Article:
Greinke, a prospect as a shortstop as well as a pitcher coming out of Apopka (Fla.) High School, was the No. 6 overall pick in the 2002 First-Year Player Draft by the Royals. He didn't become a starting pitcher until his senior year, batting over .400 with 31 homers, primarily playing in the infield.
In his seven years with Kansas City, the 2009 American League Cy Young Award winner was able to use his offensive skills only in Interleague Play. Getting a feel back for hitting with the Brewers for a season and a half before getting shipped to the Angels, Greinke seems intent on making up for lost time with the Dodgers.
"I always wanted to be a hitter," Greinke said. "Even when I was drafted, I always wanted to hit. It's a lot more fun than pitching. You only play once every five days [as a starter], so that gets kind of boring in between starts. I always wanted to hit and play a position every day."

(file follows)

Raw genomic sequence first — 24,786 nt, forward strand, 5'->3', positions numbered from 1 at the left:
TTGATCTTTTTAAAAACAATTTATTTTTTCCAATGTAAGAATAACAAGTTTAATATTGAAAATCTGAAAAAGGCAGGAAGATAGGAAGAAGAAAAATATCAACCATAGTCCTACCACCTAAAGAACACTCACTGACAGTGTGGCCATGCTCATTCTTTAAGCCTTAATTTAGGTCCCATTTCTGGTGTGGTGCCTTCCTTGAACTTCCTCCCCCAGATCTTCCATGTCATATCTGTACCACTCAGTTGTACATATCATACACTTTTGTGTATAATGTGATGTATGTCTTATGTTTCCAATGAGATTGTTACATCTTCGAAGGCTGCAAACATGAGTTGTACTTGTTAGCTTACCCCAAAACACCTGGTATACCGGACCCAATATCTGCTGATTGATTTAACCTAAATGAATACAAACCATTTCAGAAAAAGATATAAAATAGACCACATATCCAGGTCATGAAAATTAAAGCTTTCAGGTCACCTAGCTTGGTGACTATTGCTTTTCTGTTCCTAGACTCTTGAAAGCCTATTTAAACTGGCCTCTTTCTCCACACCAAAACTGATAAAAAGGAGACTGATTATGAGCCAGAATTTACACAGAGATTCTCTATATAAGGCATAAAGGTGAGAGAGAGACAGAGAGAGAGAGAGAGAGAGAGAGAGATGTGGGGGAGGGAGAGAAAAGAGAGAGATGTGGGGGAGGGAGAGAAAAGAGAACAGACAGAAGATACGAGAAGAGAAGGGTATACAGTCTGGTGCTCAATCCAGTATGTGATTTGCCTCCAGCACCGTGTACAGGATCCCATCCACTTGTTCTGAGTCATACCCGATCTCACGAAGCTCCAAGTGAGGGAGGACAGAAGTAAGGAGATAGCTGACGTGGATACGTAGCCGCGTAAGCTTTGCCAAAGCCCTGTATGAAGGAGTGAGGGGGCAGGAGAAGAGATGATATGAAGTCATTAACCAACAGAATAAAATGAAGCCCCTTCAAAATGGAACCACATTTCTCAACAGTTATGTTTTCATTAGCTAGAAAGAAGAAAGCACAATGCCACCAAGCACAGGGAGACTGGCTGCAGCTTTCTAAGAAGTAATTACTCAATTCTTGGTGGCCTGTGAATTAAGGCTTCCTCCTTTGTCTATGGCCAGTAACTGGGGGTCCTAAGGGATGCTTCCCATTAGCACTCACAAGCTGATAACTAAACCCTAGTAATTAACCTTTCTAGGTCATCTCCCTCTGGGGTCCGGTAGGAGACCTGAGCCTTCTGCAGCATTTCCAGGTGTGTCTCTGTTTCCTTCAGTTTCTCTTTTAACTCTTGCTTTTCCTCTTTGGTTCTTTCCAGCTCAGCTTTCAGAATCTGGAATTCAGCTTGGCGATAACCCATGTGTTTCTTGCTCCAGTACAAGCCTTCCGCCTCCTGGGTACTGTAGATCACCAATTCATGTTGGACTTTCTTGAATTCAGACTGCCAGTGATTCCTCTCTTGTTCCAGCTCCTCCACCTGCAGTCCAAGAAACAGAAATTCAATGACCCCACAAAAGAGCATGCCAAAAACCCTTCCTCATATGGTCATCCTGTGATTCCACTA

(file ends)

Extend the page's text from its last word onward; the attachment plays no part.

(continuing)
Greinke's batting average in 2013 was the highest by a Dodgers pitcher since Silver Slugger Award winner Orel Hershiser batted .356 in 1993. Fernando Valenzuela, Hershiser's teammate, was among the premier hitting pitchers, with 10 homers and 84 RBIs, batting .200, in his career.
Following the Dodgers in the NL in 2013 were the Padres (.154), Reds (.150), Braves (.148), Cubs (.146) and Brewers. Giants pitchers had the lowest collective batting average at .096, but that figures to rise with the arrival of athletic Tim Hudson, a career .170 hitter (three homers, 40 RBIs).
Lyle Spencer is a reporter for MLB.com. This story was not subject to the approval of Major League Baseball or its clubs.